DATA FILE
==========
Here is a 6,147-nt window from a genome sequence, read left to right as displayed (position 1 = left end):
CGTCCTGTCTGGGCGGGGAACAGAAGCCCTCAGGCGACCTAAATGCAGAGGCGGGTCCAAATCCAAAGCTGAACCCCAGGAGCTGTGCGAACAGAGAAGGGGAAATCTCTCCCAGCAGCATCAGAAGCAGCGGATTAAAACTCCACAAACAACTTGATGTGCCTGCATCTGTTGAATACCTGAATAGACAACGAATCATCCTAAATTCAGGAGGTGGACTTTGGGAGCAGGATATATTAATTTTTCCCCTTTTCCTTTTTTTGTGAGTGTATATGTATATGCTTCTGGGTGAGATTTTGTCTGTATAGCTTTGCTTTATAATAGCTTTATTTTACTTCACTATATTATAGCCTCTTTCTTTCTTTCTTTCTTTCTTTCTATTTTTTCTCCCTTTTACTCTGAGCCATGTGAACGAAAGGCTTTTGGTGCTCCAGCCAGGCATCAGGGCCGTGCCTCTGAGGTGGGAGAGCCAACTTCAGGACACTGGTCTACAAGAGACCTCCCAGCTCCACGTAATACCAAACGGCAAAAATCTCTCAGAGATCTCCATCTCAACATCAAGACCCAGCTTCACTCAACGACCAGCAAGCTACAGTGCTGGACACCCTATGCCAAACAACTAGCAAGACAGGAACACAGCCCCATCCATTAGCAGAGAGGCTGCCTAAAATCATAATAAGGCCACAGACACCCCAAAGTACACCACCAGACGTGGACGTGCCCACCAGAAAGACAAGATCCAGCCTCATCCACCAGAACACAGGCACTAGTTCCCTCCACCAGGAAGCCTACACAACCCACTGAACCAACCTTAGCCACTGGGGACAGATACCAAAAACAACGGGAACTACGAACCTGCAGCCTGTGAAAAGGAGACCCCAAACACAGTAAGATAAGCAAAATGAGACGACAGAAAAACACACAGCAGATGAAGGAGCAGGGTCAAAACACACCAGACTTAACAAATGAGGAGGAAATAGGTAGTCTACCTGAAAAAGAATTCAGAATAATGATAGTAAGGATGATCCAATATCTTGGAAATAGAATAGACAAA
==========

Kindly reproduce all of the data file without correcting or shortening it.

Here is a 6,147-nt window from a genome sequence, read left to right as displayed (position 1 = left end):
CGTCCTGTCTGGGCGGGGAACAGAAGCCCTCAGGCGACCTAAATGCAGAGGCGGGTCCAAATCCAAAGCTGAACCCCAGGAGCTGTGCGAACAGAGAAGGGGAAATCTCTCCCAGCAGCATCAGAAGCAGCGGATTAAAACTCCACAAACAACTTGATGTGCCTGCATCTGTTGAATACCTGAATAGACAACGAATCATCCTAAATTCAGGAGGTGGACTTTGGGAGCAGGATATATTAATTTTTCCCCTTTTCCTTTTTTTGTGAGTGTATATGTATATGCTTCTGGGTGAGATTTTGTCTGTATAGCTTTGCTTTATAATAGCTTTATTTTACTTCACTATATTATAGCCTCTTTCTTTCTTTCTTTCTTTCTTTCTATTTTTTCTCCCTTTTACTCTGAGCCATGTGAACGAAAGGCTTTTGGTGCTCCAGCCAGGCATCAGGGCCGTGCCTCTGAGGTGGGAGAGCCAACTTCAGGACACTGGTCTACAAGAGACCTCCCAGCTCCACGTAATACCAAACGGCAAAAATCTCTCAGAGATCTCCATCTCAACATCAAGACCCAGCTTCACTCAACGACCAGCAAGCTACAGTGCTGGACACCCTATGCCAAACAACTAGCAAGACAGGAACACAGCCCCATCCATTAGCAGAGAGGCTGCCTAAAATCATAATAAGGCCACAGACACCCCAAAGTACACCACCAGACGTGGACGTGCCCACCAGAAAGACAAGATCCAGCCTCATCCACCAGAACACAGGCACTAGTTCCCTCCACCAGGAAGCCTACACAACCCACTGAACCAACCTTAGCCACTGGGGACAGATACCAAAAACAACGGGAACTACGAACCTGCAGCCTGTGAAAAGGAGACCCCAAACACAGTAAGATAAGCAAAATGAGACGACAGAAAAACACACAGCAGATGAAGGAGCAGGGTCAAAACACACCAGACTTAACAAATGAGGAGGAAATAGGTAGTCTACCTGAAAAAGAATTCAGAATAATGATAGTAAGGATGATCCAATATCTTGGAAATAGAATAGACAAA